Island aboundeth with Cocker:Nuts which is the best tree in the World, for out of that tree an ingenious Man may build a Ship and saile her with what the Trees will produce. The tree may be called the Tree of Life, for out of that Tree we can have Meat, Drink and Clothing. The Rine that groweth over the Shell many Indians make Cloth with it, and Ropes and Match. The Shell itself will make Dish or Cup, the Water being put into it will boile any thing. The Kernel that is within the Shell being scraped and squeezed will make good Milk. You will not know but that it was just taken from the Cow, and that Milk being boiled will make good Oyle to eat with Rice and within the Kernel is a good Pleasant Water to drink and very good against the Scurvy. After that we had fired all that we could meet with of the Infidels, they would fain have made peace with Us, but we thought it better to have a Publick Enemy than a private One, so would make no peace with them, but fired amongst them, where ever we found them. The Noise of our Gunns being to them very terrible, they having no fire-Arms, but Lances made of the Bones of their freinds that are dead. The Leg-bones and Arm-bones being cut hollow like a Scoop and having teeth like to a Saw or an Eel=Spear, that when it striketh into any thing, it tears the flesh before that they can get it out. That being put upon a Staffe about 6 foot long, they throw it out of their hands at any thing that they are minded to kill. A man being wounded with one of them (if he be not cured in 7 days) is a dead Man. They are very large in Bulk and Stature. I saw one of them that was at least 7 foot high. They are great Swimmers and Divers. We having taken 4 of them Prisoners bound their hands behind them. Nevertheless, 3 of them leaped over board. Two was killed presently, but the other swam an English Mile before that he was killed. And one of them that was shot by the Ship side drove on Shore, we finding more than 20 Shot in his Body. We having many fired at him at once and we loading with Bullet and high Swan Shot. Those Infidels never work more than to build them an house. The Women sow the Rice and Potatoes, they having about 6 Days work in a year (except the boileing of their Victuals) for their fish and flesh they eat raw. We having lain at this Island for the space of 3 Weekes, and with the Provision that we had of the Spaniards, and what we had got on the Island our selves, our Men that had been so weak were all recovered again. So that we had not one Sick man there. Then We making Provision to set Saile, the Governour sent his Capt. and 2 fathers to desire Us to spare him some Powder, which we did, sending him 4 Barrels of powder on Shore with many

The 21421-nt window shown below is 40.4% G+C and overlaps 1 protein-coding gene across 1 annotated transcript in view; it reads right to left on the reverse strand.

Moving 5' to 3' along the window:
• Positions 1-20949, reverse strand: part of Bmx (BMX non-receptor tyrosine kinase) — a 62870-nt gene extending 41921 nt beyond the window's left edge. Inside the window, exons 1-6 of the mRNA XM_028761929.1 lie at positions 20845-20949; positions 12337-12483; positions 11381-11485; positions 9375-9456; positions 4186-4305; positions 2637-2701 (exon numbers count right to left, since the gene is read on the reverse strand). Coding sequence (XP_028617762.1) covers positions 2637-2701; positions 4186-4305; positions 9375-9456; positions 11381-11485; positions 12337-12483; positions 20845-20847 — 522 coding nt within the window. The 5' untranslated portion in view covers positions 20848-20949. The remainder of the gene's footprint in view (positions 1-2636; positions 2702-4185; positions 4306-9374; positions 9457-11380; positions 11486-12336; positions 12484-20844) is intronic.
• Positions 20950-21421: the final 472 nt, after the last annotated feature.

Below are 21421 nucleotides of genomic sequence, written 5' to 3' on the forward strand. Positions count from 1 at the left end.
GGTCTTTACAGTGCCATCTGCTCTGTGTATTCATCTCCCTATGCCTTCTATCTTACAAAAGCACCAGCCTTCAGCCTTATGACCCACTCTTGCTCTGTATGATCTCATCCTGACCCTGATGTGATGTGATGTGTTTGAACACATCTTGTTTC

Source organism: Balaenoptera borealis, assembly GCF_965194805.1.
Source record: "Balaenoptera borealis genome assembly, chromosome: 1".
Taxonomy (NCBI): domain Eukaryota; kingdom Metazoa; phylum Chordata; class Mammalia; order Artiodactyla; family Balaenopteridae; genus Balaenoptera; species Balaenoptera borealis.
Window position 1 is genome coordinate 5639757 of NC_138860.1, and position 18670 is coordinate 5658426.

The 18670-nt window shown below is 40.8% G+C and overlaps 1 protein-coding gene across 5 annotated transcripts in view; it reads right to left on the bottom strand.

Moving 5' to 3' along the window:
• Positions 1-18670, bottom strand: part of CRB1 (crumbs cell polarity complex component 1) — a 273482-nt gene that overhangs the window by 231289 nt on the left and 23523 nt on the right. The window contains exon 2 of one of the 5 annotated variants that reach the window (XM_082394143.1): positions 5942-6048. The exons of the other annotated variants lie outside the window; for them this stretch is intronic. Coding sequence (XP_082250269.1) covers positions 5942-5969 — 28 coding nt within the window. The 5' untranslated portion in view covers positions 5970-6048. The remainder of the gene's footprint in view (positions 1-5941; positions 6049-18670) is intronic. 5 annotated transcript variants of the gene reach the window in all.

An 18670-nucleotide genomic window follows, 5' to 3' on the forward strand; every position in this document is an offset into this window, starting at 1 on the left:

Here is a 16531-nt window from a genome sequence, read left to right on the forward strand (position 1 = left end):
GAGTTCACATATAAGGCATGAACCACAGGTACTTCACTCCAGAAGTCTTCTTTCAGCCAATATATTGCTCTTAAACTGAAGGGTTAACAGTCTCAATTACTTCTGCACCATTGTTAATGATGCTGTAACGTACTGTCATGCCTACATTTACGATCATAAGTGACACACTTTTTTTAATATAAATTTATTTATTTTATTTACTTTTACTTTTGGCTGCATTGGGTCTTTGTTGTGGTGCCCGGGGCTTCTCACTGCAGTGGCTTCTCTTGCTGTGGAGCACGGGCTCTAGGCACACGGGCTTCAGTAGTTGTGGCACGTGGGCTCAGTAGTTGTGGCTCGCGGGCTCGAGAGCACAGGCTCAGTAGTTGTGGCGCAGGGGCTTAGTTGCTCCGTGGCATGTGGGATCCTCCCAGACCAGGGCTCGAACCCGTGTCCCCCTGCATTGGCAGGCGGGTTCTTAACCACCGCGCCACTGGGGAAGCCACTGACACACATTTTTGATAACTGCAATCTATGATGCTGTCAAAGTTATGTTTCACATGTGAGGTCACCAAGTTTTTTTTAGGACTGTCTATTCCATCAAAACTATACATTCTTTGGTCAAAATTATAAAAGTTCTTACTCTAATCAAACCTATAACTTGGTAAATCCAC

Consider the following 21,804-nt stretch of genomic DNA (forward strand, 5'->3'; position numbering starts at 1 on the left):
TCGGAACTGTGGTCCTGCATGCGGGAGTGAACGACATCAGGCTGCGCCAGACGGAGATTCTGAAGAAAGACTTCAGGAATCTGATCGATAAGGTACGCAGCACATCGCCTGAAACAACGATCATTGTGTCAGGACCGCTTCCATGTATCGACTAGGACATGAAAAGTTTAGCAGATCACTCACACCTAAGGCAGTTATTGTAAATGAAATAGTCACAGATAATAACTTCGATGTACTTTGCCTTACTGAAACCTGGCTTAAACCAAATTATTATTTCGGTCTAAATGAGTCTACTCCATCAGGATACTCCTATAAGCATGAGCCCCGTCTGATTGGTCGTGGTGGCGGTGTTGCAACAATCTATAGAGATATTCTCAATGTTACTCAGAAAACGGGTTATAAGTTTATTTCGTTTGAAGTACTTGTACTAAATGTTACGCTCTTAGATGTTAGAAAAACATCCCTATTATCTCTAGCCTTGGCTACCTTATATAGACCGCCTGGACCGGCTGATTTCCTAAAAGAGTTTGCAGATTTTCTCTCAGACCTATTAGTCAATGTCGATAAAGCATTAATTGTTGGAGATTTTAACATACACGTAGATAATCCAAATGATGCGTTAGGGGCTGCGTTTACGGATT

471   (16)

March 1684/5

Small Arms but their Enemies we had driven away from the Island. Before that [we] came away, the Governour sent a small Trunk with Gold and Silver on board, desireing Us to pay our Selves for the powder. But we refused to take any thing for it, by reason of their Kindnesses, for we knew that if we had been minded we could have had the Island with all the Gold and Silver that they had. But then we should have been very ungratfull Guests to them that had proved so kind. Not but that ther was aprty of Men in our Ship that would have done the same.